Michael Petit of Standard & Poor's reveals his outlook for sovereigns and corporates in Asia Pacific in 2012, including various opportunities and challenges for the region.
Date: Dec 2011
The region’s sovereigns and corporates have generally gone through the first part of the current global financial crisis (starting in late 2007) in relatively good shape, he said, with corporates largely managing to reduce their debt levels over the last 10 years, and many of them now being highly liquid.
The banking sector has also weathered the global crisis fairly well, plus most countries have posted solid growth, he added.
However, Asia Pacific is not decoupled from the rest of the world, so Petit said a major concern is what’s happening in the Eurozone, particularly in relation to the sovereign and banking sectors.
Biggest risks going forward
The risk from what’s happening in the rest of the world, said Petit, could materialise through either trade flows or capital flows – and in the real economy there is already an apparent slowdown in the western markets, in turn impacting the volume of exports from Asia.
As a result, further deterioration in US growth and the not-too-far-fetched downside scenario of recession in Europe will further weaken exports in Asia – which will lead to lower growth rates than those expected in the region.
On the capital flow side, the danger is that the already-high level of risk reversion in the global markets could become more pronounced, which would mean that the availability or cost of funding will be higher, he explained, in turn impacting a range of sectors – including those sovereigns which are fairly reliant on external funding.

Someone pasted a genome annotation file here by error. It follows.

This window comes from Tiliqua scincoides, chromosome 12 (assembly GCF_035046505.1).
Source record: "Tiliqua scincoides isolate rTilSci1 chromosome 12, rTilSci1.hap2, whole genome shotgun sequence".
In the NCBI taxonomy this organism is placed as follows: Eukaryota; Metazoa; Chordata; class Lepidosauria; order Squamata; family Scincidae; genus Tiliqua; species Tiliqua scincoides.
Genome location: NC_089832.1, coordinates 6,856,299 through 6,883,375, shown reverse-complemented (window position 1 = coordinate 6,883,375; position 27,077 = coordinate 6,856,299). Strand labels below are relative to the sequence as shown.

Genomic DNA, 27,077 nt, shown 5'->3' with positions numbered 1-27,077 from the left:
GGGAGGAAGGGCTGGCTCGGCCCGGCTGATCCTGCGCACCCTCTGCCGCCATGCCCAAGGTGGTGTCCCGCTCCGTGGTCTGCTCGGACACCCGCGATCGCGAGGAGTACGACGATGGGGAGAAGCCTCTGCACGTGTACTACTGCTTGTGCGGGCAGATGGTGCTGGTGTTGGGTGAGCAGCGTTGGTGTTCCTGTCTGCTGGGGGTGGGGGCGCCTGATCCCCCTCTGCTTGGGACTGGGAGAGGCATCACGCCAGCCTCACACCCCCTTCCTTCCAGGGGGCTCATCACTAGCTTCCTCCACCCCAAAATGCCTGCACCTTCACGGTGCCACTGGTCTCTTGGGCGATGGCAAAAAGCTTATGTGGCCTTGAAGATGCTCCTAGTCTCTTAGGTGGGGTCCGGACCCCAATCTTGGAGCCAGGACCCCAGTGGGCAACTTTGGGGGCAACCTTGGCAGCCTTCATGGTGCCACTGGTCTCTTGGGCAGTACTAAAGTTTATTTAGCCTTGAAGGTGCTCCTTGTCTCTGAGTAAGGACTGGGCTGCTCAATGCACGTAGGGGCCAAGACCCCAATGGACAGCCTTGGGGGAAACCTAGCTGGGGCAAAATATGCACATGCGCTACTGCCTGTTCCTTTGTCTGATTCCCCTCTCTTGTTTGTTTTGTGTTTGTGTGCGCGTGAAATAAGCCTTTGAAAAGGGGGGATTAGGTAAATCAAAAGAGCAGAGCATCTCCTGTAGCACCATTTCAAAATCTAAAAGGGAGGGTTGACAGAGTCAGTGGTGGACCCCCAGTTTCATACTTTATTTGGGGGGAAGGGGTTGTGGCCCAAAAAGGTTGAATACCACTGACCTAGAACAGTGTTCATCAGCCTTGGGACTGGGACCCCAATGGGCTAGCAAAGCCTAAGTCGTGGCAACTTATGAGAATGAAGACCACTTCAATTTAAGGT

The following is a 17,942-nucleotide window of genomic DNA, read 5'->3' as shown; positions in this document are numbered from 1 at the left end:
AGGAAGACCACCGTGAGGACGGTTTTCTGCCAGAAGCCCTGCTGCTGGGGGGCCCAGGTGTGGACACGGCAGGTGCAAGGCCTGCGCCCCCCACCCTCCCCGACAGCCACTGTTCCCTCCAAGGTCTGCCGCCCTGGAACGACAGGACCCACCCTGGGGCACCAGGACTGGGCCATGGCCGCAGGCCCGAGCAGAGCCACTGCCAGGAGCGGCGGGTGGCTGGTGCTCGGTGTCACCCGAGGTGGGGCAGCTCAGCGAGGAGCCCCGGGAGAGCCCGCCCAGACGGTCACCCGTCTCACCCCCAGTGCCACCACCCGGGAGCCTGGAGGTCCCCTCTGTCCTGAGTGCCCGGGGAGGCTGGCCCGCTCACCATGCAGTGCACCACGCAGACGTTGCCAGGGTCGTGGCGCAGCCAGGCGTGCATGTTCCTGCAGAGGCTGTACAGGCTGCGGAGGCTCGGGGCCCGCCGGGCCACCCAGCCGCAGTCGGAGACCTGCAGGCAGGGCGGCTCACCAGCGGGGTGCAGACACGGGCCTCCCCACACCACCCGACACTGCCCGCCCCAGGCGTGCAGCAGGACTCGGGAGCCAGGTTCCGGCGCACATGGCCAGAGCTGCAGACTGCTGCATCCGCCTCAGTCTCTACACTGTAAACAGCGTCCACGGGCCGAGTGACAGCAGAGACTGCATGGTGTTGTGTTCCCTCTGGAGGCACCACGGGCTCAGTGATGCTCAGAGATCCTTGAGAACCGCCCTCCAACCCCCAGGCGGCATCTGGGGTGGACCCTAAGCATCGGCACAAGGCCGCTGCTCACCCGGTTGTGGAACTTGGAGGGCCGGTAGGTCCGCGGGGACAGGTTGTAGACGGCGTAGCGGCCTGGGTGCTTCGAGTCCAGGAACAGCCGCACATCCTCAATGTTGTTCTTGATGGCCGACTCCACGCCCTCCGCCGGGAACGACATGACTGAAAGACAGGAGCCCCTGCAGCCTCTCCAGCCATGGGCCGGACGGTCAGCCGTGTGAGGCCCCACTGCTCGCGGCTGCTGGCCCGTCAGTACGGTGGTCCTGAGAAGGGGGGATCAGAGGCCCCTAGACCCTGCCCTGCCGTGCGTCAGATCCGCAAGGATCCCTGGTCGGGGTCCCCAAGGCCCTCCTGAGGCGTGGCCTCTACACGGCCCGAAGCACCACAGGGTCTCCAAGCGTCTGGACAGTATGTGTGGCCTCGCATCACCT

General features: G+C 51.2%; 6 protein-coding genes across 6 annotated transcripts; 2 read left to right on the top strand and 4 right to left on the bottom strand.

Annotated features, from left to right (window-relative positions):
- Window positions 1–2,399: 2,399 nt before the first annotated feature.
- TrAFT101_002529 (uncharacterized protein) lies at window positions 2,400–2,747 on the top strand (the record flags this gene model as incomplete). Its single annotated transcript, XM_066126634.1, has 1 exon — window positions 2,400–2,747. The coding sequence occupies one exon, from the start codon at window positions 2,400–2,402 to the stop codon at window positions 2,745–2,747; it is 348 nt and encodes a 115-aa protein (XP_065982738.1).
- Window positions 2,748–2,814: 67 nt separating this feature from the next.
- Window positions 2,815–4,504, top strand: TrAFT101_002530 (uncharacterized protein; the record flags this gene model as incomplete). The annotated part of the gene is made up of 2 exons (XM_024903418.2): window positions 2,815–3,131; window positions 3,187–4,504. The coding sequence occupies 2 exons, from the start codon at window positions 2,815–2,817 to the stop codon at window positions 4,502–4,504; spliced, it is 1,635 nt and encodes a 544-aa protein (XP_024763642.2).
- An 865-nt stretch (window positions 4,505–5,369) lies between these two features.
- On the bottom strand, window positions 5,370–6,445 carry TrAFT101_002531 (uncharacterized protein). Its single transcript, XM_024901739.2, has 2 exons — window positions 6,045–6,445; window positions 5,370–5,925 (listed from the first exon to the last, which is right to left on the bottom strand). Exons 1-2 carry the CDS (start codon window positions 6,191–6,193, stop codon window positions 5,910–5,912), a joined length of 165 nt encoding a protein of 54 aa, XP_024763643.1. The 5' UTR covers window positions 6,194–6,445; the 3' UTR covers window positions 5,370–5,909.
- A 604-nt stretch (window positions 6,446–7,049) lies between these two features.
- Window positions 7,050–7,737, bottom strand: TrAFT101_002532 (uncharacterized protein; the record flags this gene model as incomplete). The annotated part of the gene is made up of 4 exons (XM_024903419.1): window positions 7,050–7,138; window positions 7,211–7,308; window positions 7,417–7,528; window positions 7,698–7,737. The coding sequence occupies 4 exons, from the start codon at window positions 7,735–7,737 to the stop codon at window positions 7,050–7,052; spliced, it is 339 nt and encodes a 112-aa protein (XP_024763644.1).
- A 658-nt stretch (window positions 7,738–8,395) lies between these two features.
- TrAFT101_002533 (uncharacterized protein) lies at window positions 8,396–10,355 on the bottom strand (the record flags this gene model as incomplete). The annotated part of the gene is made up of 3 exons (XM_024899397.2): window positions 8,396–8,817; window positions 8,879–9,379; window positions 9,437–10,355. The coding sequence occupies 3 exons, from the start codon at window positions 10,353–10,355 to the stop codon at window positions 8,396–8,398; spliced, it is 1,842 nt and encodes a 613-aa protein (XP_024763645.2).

Positive developments in Asia
The growth of the domestic debt capital markets in Asia has been very encouraging, said Petit.
For example, he said, countries like Malaysia have put in place a domestic capital market which is sophisticated and accounts for a substantial part of the funding needs of the country. Plus, around half of that market is Islamic finance, so there is a potentially broader pool of investors looking at the market.
The development of the offshore renminbi market is also interesting, said Petit, which is a global cross-border market and potentially a new source of financing for those entities with renminbi needs.
Encouraging further development
To encourage the continued development of domestic debt markets in Asia, which Petit said are still relatively shallow, there is a need in those markets for more liquidity. Yet that will take time in growing.
There is also a need for greater transparency and more active participants, he added.
Greater China ratings
According to Petit, Standard & Poor’s has launched its Greater China ratings scale based on exactly the same criteria, process and methodology as its global ratings. The only difference, he explained, is one of calibration.
He said the firm had seen a new brand of investors participating in this market, or potentially going to participate in this market, whose investable universe is limited to Greater China.
For them, therefore, it was important to put relative credit risk opinions in a context which is aligned with their expectations, so that the Greater China scale is anchored with a sovereign AAA, and it is possible to provide a greater level of granularity for the assets being rated on the Greater China scale.